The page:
Makeup for Different Skin Types

Identify And Understand The Type Of Makeup Best Suited For Your Skin Type

Depending on your skin types, the type of makeup suitable to you differs. There’s such a wide range/variety of makeup available today, that there is at least a type suitable for each skin type. Identify your skin type here.

Dry Skin

Those with dry skin need to always look for ways of injecting moisture into their skin, and the makeup you use should also serve this function for you. The most important step in applying makeup for dry skin is to first hydrate your skin. Prep your skin by first applying

Moisture-rich creamy makeup works best for this skin type. Moisturising liquid and creamy foundations, tinted moisturisers (instead of foundation, for a more natural look), cream blushes, liquid and creamy concealers, etc, are what you should be looking at. Look for products  Hot weather?

If you have dry and sensitive skin, and or acne-prone skin, please see the relevant sections, for more noteworthy features to look for in your makeup.

Always clean and moisturise your face with hyaluronic/moisturising/hydrating moisturisers and sun screen, before applying make. You can spritz a hydrating mist on your face as soon as you step out of the shower, and then follow up with the moisturiser. Wait a few minutes to let your skin absorb the moisturiser before applying your makeup. See here for more info on taking care of dry skin.

Normal Skin

The luckiest of the bunch; those with normal skin can pretty much experiment with any type of makeup. You are more likely than most to get away with not wearing foundation at all. Your skin has a great oil and water balance to keep your skin nice and hydrated, without being too greasy.

To add more pep to an everyday or barely there makeup, you can just use a bit of concealer (one shade lighter) or skin brightener on your under eye area. This will help diminish the look of dark circles and brighten your eyes. Use a skin illuminator (serum, moisturiser or tinted moisturiser) to give your skin a healthy, fresh look. You can also use a tinted moisturiser or a BB cream (Beauty Blemish cream) for a more even skin tone and a more made up look, if you wish. BB creams are the latest entry into the western beauty markets, being introduced in 2012 from the Asian beauty market. Read more on BB creams here.

Combination Skin

Those with combination skin have a unique problem when it comes to choosing makeup. Because you most likely have an oilier t-zone (nose, chin and forehead), compared to your drier cheeks; your makeup should address the needs of the different parts. This does not mean you should start looking into getting 2 types of foundations, just one that will work well with both skin types.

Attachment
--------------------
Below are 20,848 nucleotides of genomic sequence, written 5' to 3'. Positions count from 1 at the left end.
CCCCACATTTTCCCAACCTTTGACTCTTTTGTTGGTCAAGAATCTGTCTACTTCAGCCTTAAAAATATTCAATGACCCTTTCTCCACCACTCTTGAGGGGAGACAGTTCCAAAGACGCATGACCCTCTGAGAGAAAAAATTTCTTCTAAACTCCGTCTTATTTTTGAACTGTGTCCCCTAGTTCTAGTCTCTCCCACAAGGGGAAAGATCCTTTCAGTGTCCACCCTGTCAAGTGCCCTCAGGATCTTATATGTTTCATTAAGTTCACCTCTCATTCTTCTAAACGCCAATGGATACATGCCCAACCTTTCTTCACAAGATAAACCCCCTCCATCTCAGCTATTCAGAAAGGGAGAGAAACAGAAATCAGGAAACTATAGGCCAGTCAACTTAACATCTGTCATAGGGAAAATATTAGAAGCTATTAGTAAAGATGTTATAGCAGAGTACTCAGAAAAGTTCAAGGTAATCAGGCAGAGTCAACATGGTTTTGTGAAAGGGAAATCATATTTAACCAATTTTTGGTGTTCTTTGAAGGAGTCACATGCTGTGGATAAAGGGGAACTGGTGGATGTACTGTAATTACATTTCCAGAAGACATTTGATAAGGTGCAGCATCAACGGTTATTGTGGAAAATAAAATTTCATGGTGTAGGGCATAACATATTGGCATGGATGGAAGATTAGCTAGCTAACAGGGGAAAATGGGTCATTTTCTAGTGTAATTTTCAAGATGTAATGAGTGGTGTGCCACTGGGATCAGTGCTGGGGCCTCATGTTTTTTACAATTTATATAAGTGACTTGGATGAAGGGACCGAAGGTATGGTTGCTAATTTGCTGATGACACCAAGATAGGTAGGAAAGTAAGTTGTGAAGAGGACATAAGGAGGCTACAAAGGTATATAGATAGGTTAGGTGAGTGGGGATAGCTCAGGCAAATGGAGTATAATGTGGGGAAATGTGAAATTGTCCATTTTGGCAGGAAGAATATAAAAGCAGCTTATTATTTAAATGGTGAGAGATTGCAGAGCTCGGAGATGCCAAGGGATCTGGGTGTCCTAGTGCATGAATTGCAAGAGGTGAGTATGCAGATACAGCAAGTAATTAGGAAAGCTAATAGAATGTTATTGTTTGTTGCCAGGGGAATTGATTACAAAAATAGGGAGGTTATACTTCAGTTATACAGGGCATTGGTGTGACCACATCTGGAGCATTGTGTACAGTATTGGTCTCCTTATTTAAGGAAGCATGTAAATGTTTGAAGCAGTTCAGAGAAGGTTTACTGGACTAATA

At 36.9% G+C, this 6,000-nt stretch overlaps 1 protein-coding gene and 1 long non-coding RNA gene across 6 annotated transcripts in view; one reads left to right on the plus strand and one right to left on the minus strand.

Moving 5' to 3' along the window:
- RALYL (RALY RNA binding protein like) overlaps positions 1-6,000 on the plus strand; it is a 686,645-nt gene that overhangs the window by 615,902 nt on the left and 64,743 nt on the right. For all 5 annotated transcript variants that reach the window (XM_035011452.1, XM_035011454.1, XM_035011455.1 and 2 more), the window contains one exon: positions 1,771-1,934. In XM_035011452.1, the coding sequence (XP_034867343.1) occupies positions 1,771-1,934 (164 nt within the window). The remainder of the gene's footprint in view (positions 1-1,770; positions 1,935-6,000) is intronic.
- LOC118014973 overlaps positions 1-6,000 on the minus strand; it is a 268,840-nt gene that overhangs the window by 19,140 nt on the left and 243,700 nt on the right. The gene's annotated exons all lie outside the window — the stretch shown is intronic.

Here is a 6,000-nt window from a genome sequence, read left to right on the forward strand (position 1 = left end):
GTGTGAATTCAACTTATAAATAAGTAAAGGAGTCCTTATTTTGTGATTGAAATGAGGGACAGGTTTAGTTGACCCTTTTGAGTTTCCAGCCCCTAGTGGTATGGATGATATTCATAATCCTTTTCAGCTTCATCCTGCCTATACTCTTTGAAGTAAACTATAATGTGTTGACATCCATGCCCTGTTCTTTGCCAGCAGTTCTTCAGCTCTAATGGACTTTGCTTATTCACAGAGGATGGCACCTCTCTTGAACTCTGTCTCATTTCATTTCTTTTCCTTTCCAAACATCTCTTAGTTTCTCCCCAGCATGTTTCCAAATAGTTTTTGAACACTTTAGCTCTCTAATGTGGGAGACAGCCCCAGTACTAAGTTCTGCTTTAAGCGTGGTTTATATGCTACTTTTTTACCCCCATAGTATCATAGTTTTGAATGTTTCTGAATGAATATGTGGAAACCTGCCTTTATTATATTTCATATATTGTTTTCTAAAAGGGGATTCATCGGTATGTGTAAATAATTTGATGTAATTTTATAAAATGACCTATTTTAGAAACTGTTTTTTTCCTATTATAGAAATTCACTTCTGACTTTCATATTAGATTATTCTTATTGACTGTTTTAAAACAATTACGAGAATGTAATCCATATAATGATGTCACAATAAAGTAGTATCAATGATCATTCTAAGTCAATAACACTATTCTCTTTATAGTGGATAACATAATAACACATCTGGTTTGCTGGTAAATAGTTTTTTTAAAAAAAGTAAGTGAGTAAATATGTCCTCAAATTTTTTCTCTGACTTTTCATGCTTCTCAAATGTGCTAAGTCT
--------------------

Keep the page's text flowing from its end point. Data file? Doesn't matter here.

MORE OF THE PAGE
A good way to get a more natural look, is to use a tinted moisturiser, and follow up with concealer, placed in the under eye area, and on any blemishes that you might have. Those with combination skin tend to be acne prone, particularly in the t-zone area. If you are, look into getting makeup that will not clog your pores and thus break you out. Check the ingredients contained in the makeup do not contain any of the highly comedogenic ingredients on this list. Check the acne-prone skin section, to find out more about choosing makeup if your combination skin is prone to acne. If you are not prone to acne, you have more of a selection to choose from. Look for makeup designed specifically for combination skin.

Make sure to cleanse face with a mild face wash/cleanser, and moisturise with an oil free moisturiser (make sure to moisturise dry areas well). Remember to use sunscreen. Using a primer will help makeup last longer, especially on the oily t-zone area.

Oily Skin

Those with oily skin already have a problem with over-secreting oil, and thus find their makeup doesn’t last the whole day? If you fall under this category, you need makeup that helps to reduce the look of shine caused by the oil.

Look for oil-free products and matte makeup. There is a wide range of makeup now available/ geared towards oily skin. Oily skin will do best with water based foundations, as opposed to oil based.  Experimenting can be done with oil-free makeup, cream-to-powder foundation (as it gives a dry finish), matte powders and mineralised powder foundation/ makeup.

If you have oily skin that is sensitive and or acne-prone, please see the relevant sections, for more noteworthy features to look for in your makeup.

Make sure to cleanse your face before applying makeup. Moisturise with an oil-free moisturiser/sunscreen. You might find a makeup primer useful in keeping the oil under control for a few more hours, making makeup last much longer. However, if you have sensitive or acne-prone skin, be careful when picking primers, as many contain ingredients that might irritate your skin. Check the irritability/comedogenic list of ingredients to make sure the ones you are looking at don’t contain any of the offending ingredients.